The procedure to be followed in the termination of employment based on just causes is laid down in Section 2 (d), Rule I of the Implementing Rules of Book VI of the Labor Code, to wit:

Section 2. Security of Tenure. —
x x x x

(d) In all cases of termination of employment, the following standards of due process shall be substantially observed:

For termination of employment based on just causes as defined in Article 282 of the Labor Code:

(i) A written notice served on the employee specifying the ground or grounds for termination, and giving said employee reasonable opportunity within which to explain his side.
(ii) A hearing or conference during which the employee concerned, with the assistance of counsel if he so desires is given opportunity to respond to the charge, present his evidence, or rebut the evidence presented against him.
(iii) A written notice of termination served on the employee, indicating that upon due consideration of all the circumstances, grounds have been established to justify his termination.

In case of termination, the foregoing notices shall be served on the employee’s last known address.

A review of the records warrants a finding that MJCI did not comply with the prescribed procedure.

There is no question that an illegally dismissed employee is entitled to her reinstatement without loss of seniority rights and other privileges, and to full back wages, inclusive of allowances and other benefits or their monetary equivalent.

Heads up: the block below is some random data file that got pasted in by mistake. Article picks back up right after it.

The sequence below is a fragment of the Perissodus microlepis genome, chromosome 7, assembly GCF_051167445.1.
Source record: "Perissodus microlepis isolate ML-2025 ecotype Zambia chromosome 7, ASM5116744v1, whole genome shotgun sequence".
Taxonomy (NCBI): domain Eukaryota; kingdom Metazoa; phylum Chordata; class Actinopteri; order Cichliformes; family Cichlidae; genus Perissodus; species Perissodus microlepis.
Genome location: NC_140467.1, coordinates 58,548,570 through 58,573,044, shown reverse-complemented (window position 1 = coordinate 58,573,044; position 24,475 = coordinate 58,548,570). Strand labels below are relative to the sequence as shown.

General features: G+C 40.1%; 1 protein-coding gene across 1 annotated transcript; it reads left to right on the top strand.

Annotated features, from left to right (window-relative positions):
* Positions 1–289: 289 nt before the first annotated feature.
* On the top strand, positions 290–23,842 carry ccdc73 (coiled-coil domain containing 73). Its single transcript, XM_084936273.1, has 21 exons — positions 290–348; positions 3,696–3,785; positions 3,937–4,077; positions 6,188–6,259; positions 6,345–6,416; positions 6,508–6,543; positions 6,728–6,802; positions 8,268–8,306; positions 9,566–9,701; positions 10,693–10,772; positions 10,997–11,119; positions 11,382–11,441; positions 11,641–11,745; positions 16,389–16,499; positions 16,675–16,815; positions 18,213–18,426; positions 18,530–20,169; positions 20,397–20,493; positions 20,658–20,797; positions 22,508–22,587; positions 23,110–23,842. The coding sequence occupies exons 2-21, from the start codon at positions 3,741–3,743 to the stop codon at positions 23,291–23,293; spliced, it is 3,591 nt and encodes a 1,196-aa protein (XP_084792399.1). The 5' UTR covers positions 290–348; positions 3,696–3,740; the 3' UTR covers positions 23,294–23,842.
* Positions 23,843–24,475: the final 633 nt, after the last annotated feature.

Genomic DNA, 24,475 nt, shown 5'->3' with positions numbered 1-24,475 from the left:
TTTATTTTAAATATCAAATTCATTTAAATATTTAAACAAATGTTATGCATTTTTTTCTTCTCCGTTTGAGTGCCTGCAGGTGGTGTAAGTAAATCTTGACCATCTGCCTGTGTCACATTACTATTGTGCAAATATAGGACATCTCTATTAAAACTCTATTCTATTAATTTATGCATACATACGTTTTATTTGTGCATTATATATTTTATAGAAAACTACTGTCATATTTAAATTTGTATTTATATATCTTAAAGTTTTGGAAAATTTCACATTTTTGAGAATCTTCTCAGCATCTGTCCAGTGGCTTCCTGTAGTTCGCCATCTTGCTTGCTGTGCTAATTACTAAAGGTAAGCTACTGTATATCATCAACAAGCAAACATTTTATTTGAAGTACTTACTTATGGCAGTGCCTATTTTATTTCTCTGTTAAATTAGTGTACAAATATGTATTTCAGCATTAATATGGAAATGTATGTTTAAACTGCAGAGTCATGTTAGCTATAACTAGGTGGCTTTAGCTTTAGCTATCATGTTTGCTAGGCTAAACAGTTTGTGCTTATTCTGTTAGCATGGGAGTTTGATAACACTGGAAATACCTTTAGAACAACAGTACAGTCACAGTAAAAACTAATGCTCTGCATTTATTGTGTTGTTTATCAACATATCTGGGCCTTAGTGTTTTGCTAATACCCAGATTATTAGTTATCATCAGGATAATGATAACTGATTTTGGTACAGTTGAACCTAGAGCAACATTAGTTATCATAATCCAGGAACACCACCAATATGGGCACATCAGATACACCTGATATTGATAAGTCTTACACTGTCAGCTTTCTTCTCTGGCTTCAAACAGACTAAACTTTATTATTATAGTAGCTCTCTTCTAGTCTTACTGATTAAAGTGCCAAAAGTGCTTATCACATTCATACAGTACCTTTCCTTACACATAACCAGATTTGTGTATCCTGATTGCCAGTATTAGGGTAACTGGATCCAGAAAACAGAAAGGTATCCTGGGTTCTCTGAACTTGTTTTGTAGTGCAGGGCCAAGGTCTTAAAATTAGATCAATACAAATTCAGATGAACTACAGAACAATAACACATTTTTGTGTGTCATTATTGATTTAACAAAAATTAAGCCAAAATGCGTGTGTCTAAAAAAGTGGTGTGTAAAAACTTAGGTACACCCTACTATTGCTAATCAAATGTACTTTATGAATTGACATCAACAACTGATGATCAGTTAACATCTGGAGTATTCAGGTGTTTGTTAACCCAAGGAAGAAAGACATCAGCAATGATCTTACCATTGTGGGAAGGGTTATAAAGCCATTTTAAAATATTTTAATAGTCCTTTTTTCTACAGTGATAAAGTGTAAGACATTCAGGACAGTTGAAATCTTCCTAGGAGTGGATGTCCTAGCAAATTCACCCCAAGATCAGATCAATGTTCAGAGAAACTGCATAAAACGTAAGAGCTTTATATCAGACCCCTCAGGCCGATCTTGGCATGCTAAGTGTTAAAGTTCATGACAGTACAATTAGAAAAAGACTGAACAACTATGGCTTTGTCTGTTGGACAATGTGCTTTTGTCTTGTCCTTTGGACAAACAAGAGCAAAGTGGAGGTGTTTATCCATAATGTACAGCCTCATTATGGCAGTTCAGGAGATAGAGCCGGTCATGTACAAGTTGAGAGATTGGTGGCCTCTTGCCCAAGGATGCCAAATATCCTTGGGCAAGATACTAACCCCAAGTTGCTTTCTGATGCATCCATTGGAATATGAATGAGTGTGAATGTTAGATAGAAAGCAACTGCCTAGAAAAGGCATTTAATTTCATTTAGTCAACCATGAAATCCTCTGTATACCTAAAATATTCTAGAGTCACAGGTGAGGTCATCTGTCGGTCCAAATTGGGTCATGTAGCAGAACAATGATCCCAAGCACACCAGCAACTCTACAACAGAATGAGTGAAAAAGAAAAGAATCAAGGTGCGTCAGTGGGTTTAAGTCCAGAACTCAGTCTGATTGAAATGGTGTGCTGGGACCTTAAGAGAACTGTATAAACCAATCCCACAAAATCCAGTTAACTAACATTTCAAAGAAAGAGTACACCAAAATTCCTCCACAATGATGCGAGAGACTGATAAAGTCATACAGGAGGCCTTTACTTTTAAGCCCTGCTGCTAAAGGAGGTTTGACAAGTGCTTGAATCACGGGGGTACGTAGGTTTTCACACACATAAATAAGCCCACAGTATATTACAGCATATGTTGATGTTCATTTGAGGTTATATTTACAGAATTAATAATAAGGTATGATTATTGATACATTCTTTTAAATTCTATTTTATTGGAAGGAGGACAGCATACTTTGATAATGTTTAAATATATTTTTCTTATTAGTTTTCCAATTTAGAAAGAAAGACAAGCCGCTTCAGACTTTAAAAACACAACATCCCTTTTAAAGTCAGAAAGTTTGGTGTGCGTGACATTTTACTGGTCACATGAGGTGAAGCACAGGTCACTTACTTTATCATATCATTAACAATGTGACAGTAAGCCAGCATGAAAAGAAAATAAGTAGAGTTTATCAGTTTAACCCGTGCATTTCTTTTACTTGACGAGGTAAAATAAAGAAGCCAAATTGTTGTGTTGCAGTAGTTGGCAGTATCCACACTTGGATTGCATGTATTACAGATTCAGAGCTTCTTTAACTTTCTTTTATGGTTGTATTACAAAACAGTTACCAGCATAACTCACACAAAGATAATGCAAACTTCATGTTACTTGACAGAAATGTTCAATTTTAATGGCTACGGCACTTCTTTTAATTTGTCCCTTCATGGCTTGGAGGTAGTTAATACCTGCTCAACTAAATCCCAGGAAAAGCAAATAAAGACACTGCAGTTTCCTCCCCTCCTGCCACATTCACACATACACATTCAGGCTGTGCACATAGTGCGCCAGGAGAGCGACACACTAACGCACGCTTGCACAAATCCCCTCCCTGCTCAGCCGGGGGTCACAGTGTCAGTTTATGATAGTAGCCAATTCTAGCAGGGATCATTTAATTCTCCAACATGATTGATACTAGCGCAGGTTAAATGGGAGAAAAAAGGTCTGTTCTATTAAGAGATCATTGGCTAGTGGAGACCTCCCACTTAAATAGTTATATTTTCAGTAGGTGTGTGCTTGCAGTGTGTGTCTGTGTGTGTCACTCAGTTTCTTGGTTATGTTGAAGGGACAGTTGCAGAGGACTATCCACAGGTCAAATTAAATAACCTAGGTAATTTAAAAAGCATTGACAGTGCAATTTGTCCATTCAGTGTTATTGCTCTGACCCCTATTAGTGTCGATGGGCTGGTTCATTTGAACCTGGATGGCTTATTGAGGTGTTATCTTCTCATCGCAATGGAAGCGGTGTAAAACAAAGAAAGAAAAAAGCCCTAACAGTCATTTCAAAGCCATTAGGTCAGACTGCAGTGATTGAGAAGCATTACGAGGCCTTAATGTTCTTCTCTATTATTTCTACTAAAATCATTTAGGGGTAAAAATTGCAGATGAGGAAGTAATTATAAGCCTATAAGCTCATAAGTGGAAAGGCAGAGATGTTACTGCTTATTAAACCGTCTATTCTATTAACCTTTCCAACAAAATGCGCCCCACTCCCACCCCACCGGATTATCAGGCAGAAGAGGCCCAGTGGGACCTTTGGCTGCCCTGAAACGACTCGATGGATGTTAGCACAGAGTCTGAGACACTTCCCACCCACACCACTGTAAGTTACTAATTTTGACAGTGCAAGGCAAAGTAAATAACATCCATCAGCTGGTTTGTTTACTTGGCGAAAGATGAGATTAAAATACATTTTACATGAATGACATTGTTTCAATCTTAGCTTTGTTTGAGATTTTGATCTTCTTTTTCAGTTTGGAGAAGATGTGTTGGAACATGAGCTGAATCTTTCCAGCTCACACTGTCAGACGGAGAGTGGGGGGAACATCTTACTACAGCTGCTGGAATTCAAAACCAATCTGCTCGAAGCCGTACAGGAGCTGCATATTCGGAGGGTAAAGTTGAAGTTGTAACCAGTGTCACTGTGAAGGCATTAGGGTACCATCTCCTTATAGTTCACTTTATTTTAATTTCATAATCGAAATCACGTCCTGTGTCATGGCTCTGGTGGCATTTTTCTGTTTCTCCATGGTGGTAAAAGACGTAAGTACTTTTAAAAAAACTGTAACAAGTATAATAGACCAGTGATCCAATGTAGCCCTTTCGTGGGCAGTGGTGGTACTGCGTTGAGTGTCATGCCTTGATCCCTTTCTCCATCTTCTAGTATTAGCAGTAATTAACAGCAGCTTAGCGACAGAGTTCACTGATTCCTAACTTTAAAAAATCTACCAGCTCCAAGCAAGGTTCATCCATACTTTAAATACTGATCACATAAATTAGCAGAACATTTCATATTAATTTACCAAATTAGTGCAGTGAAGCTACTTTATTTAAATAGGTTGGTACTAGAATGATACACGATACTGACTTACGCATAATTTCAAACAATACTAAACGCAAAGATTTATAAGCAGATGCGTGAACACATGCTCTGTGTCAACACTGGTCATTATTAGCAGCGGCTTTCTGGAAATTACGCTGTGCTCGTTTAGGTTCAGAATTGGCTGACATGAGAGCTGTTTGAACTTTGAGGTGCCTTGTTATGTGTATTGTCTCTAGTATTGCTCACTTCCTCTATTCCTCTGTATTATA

In case the reinstatement is no longer possible, however, an award of separation pay, in lieu of reinstatement, will be justified. The Court has ruled that reinstatement is no longer possible: (a) when the former position of the illegally dismissed employee no longer exists; or (b) when the employer’s business has closed down; or (c) when the employer-employee relationship has already been strained as to render the reinstatement impossible. The Court likewise considered reinstatement to be non-feasible because a “considerable time” has lapsed between the dismissal and the resolution of the case. In that regard, a lag of eight years or ten years is sufficient to justify an award of separation pay in lieu of reinstatement.

Philworth vs PCIB (G.R. No. 161878 June 05, 2013)

Philworth Asia’s Inc vs Philippine Commercial International Bank
G.R. No. 161878 June 05, 2013